IN THE PRESS

Noisey: Debut Of Harlem’s “Queen Of Mosquitos”

“Queen of Mosquitoes,” the third single from the record, is the sweetest and least hurried of the lot, floating along on a placid Hammond organ, peppered with little literary references from Coomers. It’s charming without seeming naive, self-effacing without seeming disingenuous, and calming without sending the listener into a coma.

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Tiny Mix Tapes: Termination Dust Tour Announce (With Modest Mouse) And Debut Of “White Walls Video”

the band — a duo which consists of songwriters Jaybird Parkhurst and Stefanie Vigoren, by the way — have just announced that they’ll be marking the end of summer NOT with silence and frigidity, but by throwing on their brightest fall jackets and stepping-out for a series of dates with another little “propulsive indie rock band” you might have heard of called Modest the fuck Mouse!

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Noisey: Interview With Sexy Dex And The Fresh And Debut Of The Video For “Play Me Birdie”

SDTF aren’t necessarily the “typical” sort of band you might imagine would come out of New Orleans … On the one hand, they sound like all the most palatable, pure pop-funk sounds from the 80s (think Prince, Rick Astley etc). But on the other, they’re almost… nightmarish. Theirs is a warped, chaotic, DIY nostalgia, brought to life by a series of freaky homemade videos. Maybe it’s horrid. Maybe it’s amazing. Maybe it’s both at once.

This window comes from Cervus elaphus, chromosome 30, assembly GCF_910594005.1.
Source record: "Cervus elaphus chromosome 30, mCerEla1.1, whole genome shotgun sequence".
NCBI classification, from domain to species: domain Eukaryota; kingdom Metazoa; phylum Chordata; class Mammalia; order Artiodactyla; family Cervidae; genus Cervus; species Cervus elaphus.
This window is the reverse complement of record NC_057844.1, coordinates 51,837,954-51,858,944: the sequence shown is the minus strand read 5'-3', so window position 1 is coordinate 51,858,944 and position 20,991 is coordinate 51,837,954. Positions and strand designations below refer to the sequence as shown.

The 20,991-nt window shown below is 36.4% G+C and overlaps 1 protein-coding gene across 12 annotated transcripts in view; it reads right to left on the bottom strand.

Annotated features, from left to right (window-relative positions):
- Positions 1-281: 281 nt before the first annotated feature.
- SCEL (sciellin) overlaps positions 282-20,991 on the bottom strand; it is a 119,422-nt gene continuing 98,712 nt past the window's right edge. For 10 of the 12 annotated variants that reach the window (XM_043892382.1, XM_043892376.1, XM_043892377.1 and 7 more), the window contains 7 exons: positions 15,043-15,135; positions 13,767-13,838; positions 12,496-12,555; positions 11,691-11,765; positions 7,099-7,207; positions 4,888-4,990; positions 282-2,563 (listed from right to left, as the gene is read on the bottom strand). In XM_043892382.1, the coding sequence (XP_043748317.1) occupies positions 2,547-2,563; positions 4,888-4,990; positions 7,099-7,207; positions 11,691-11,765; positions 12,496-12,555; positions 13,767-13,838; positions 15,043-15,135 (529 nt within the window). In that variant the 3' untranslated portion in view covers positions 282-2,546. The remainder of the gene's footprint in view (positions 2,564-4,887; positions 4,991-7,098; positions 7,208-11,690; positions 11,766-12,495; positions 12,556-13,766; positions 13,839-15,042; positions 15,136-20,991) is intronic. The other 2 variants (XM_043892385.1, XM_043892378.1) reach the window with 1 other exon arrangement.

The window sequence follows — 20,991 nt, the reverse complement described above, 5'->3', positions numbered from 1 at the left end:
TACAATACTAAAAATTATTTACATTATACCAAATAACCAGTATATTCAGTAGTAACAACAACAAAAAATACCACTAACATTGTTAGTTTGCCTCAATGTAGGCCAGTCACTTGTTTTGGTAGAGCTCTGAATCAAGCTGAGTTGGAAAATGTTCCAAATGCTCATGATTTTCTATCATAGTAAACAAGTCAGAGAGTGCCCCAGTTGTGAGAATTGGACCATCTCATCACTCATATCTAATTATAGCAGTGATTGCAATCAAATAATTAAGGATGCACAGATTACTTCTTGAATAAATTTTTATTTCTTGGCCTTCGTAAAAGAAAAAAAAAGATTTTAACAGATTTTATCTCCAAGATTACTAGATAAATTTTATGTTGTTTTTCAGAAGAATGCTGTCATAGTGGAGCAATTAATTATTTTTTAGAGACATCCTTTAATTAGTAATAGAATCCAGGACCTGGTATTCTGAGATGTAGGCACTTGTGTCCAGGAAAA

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Bust: Miss Eaves’ New Music Video Is Pure Black Girl Magic

“Kiss Kiss I’m Fabulous,” celebrates black girl magic. The video features people dancing joyfully in different New York City locations, while Miss Eaves encourages everyone to ignore haters and let their lights shine. “Hating is so tragic / I know I am fantastic / I got that Black girl magic,” she sings.

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Bandcamp: Guts Club’s Dark, Violent Country Fantasy

Trench Foot’s mud-caked arrangements range from the plucky, bluesy smolder of “Skin Dryer” to the garage Johnny Cash shuffle of “Pansy From The Hills,” which rounds itself out with a fireside group sing-along. Baker feels that her interpretation of country music doesn’t necessarily fit with modern iterations of the genre. “It feels like I’m writing a country song based on these elements of country music that I think are the elements of country music, but they’re identifiers that probably aren’t as obvious to other people,” she explains.

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